Hopefully not a troll. Since we’re all about “active preservation”, it’s your turn to share architectural bonbons- see below.
Today’s photo is a little further afield than usual, but interesting! This is the historic railroad bridge over Folly Mills Creek in Staunton, Virginia, constructed around 1874 for the Shenandoah Valley Railroad.
Framing it is the ca. 1965 Interstate-81 overpass, with a concrete culvert of similar age. If you didn’t know where it was -and how many people outside of Augusta County know where Folly Mills, Virginia is? – you’d drive right past it.
This bridge is cool because (Criterion) A) it was part of the Shenandoah Valley Railroad system, the first major attempt at infrastructure in the Shenandoah after the War and basically the railroad saved the Valley from total economic collapse. (Criterion) B, the railroad company was largely controlled by Upton Lawrence Boyce, a grafty snake and damn carpetbagger but important historical figure, and (Criterion) C it’s an “outstanding example of 19th century stone masonry construction“. Boyce was such a big deal, they named a town in Clarke County after him (or he named it after himself, we’re not sure).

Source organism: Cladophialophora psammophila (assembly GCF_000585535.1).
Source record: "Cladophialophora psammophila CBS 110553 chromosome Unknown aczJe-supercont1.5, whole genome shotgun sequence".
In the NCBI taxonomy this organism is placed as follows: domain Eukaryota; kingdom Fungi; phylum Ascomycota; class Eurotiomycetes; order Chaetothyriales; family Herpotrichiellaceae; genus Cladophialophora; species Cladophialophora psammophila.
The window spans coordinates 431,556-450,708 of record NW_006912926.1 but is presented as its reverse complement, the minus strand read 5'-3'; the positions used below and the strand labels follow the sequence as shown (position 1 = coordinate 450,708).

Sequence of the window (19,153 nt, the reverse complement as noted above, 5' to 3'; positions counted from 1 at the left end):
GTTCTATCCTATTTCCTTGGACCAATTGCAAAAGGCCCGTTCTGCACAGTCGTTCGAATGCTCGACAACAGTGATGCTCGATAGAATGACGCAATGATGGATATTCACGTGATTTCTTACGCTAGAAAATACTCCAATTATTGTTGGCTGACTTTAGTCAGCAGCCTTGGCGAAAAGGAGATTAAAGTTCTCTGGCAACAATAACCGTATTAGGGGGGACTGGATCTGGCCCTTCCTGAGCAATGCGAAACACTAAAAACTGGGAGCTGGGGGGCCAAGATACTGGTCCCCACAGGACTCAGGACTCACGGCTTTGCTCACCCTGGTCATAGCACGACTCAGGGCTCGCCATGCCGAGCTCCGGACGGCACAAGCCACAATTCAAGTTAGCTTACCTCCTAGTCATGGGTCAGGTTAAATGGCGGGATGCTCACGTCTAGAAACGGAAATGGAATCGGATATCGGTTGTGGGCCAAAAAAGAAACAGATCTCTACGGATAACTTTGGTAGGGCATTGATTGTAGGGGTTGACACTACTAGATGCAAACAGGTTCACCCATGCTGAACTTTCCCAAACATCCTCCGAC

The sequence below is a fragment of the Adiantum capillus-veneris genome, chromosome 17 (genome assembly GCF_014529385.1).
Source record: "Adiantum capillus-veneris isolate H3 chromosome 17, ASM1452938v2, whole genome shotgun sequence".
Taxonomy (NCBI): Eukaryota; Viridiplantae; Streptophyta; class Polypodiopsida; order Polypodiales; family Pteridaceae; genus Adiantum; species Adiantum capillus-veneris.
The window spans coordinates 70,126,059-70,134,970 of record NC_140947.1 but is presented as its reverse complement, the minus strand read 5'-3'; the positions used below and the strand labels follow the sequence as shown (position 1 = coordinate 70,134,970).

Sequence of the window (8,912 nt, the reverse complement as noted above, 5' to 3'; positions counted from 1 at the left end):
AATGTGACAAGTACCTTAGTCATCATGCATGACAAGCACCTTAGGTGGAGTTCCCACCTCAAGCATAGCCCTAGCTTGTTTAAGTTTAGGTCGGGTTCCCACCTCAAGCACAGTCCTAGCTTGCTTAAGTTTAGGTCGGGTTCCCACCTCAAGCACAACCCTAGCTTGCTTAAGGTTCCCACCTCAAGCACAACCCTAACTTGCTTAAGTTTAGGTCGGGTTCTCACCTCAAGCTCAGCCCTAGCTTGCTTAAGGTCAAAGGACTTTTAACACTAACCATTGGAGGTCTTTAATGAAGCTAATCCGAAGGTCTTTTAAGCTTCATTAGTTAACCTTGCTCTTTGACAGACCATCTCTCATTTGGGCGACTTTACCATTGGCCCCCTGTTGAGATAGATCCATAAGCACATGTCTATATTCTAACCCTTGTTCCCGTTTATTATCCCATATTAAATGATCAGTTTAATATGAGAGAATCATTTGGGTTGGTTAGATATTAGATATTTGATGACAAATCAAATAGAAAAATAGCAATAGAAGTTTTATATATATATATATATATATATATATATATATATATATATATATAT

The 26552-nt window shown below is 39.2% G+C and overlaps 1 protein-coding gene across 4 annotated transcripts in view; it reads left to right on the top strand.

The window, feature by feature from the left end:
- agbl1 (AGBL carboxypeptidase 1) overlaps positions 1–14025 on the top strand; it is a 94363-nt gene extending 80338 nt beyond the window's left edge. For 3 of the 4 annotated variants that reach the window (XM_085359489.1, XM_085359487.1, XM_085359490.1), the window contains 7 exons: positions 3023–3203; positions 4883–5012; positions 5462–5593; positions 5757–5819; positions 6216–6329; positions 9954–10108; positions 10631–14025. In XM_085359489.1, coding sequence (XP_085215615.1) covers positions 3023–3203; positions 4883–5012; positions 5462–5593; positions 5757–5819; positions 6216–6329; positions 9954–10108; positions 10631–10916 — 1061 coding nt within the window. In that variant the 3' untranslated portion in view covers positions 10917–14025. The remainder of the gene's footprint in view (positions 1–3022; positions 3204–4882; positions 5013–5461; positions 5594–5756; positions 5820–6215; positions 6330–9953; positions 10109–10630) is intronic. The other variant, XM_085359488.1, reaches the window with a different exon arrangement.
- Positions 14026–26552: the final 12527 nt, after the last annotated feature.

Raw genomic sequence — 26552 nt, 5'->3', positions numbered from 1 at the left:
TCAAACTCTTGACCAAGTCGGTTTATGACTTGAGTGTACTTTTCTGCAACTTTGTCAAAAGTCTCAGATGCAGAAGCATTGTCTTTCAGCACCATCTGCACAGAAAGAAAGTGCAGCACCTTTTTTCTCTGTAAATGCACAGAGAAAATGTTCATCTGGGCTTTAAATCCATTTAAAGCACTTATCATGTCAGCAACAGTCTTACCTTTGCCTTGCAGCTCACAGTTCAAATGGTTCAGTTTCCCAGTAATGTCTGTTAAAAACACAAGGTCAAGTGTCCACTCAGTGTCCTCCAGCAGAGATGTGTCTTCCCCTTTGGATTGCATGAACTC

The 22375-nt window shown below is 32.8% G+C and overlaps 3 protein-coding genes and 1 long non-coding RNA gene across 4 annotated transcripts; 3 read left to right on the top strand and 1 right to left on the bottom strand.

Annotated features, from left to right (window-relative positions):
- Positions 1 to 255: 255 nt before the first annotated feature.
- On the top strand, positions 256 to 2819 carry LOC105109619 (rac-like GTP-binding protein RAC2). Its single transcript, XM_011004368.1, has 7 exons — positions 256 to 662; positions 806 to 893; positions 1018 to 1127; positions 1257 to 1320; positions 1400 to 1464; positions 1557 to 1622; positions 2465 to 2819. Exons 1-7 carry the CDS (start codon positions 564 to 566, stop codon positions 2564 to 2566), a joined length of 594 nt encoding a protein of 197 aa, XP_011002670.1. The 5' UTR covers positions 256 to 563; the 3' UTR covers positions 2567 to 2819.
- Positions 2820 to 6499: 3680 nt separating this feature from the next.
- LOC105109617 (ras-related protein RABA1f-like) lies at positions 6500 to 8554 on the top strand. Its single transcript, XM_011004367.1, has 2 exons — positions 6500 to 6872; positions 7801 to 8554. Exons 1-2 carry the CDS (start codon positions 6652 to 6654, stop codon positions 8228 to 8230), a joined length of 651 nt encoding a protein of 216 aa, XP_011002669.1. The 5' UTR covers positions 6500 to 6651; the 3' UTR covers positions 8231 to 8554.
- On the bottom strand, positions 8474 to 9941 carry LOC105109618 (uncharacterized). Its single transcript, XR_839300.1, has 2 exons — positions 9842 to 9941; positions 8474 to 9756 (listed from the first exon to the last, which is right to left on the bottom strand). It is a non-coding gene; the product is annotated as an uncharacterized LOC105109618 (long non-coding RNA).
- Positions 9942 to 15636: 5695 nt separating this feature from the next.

It’s a beautiful bridge, and very true to its period of construction- note the height and curvature of the arches and the rusticated treatment of the masonry. The Romanesque aesthetic was popular at the time, also seen on buildings such as DC’s Old Post Office.
Readers- your turn. Is there something cool lurking under or around an interstate corridor near you? Post a pic in the comments and tell us what it is. If you love it, but don’t know what it is- ask and ye shall receive the fruits of my research.